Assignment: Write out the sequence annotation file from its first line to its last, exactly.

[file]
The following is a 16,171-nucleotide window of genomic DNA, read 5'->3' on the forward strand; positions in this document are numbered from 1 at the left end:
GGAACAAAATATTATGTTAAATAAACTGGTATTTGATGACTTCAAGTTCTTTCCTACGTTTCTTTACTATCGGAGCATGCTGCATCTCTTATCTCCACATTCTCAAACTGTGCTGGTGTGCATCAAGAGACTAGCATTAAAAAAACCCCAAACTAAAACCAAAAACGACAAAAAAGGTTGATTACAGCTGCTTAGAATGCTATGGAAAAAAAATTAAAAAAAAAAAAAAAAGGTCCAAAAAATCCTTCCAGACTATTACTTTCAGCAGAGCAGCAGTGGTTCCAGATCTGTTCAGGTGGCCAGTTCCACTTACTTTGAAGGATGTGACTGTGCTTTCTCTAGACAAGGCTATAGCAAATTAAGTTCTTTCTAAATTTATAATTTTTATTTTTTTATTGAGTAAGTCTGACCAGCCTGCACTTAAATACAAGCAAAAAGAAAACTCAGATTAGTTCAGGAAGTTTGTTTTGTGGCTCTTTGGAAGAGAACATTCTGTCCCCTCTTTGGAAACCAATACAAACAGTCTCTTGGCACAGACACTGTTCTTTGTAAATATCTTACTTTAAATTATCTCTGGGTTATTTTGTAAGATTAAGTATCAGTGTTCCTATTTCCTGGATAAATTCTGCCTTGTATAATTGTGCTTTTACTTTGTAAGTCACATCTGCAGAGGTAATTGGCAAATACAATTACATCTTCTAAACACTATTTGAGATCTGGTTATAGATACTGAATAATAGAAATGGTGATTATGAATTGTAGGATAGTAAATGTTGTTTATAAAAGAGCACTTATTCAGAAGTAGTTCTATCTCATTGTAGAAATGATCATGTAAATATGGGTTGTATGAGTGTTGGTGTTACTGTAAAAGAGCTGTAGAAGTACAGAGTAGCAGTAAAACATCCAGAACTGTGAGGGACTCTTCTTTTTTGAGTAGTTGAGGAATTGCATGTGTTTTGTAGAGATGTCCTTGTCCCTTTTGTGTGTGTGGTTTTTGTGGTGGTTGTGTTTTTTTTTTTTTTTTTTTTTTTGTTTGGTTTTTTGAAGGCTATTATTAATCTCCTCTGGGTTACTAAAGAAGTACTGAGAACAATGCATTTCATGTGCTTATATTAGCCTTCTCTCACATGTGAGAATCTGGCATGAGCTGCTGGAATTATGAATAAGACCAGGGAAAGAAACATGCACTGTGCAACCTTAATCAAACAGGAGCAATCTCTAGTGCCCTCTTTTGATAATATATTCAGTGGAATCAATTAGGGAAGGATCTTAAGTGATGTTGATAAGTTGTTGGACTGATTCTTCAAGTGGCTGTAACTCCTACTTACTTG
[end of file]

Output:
The following is a 16,171-nucleotide window of genomic DNA, read 5'->3' on the forward strand; positions in this document are numbered from 1 at the left end:
GGAACAAAATATTATGTTAAATAAACTGGTATTTGATGACTTCAAGTTCTTTCCTACGTTTCTTTACTATCGGAGCATGCTGCATCTCTTATCTCCACATTCTCAAACTGTGCTGGTGTGCATCAAGAGACTAGCATTAAAAAAACCCCAAACTAAAACCAAAAACGACAAAAAAGGTTGATTACAGCTGCTTAGAATGCTATGGAAAAAAAATTAAAAAAAAAAAAAAAAGGTCCAAAAAATCCTTCCAGACTATTACTTTCAGCAGAGCAGCAGTGGTTCCAGATCTGTTCAGGTGGCCAGTTCCACTTACTTTGAAGGATGTGACTGTGCTTTCTCTAGACAAGGCTATAGCAAATTAAGTTCTTTCTAAATTTATAATTTTTATTTTTTTATTGAGTAAGTCTGACCAGCCTGCACTTAAATACAAGCAAAAAGAAAACTCAGATTAGTTCAGGAAGTTTGTTTTGTGGCTCTTTGGAAGAGAACATTCTGTCCCCTCTTTGGAAACCAATACAAACAGTCTCTTGGCACAGACACTGTTCTTTGTAAATATCTTACTTTAAATTATCTCTGGGTTATTTTGTAAGATTAAGTATCAGTGTTCCTATTTCCTGGATAAATTCTGCCTTGTATAATTGTGCTTTTACTTTGTAAGTCACATCTGCAGAGGTAATTGGCAAATACAATTACATCTTCTAAACACTATTTGAGATCTGGTTATAGATACTGAATAATAGAAATGGTGATTATGAATTGTAGGATAGTAAATGTTGTTTATAAAAGAGCACTTATTCAGAAGTAGTTCTATCTCATTGTAGAAATGATCATGTAAATATGGGTTGTATGAGTGTTGGTGTTACTGTAAAAGAGCTGTAGAAGTACAGAGTAGCAGTAAAACATCCAGAACTGTGAGGGACTCTTCTTTTTTGAGTAGTTGAGGAATTGCATGTGTTTTGTAGAGATGTCCTTGTCCCTTTTGTGTGTGTGGTTTTTGTGGTGGTTGTGTTTTTTTTTTTTTTTTTTTTTTTGTTTGGTTTTTTGAAGGCTATTATTAATCTCCTCTGGGTTACTAAAGAAGTACTGAGAACAATGCATTTCATGTGCTTATATTAGCCTTCTCTCACATGTGAGAATCTGGCATGAGCTGCTGGAATTATGAATAAGACCAGGGAAAGAAACATGCACTGTGCAACCTTAATCAAACAGGAGCAATCTCTAGTGCCCTCTTTTGATAATATATTCAGTGGAATCAATTAGGGAAGGATCTTAAGTGATGTTGATAAGTTGTTGGACTGATTCTTCAAGTGGCTGTAACTCCTACTTACTTG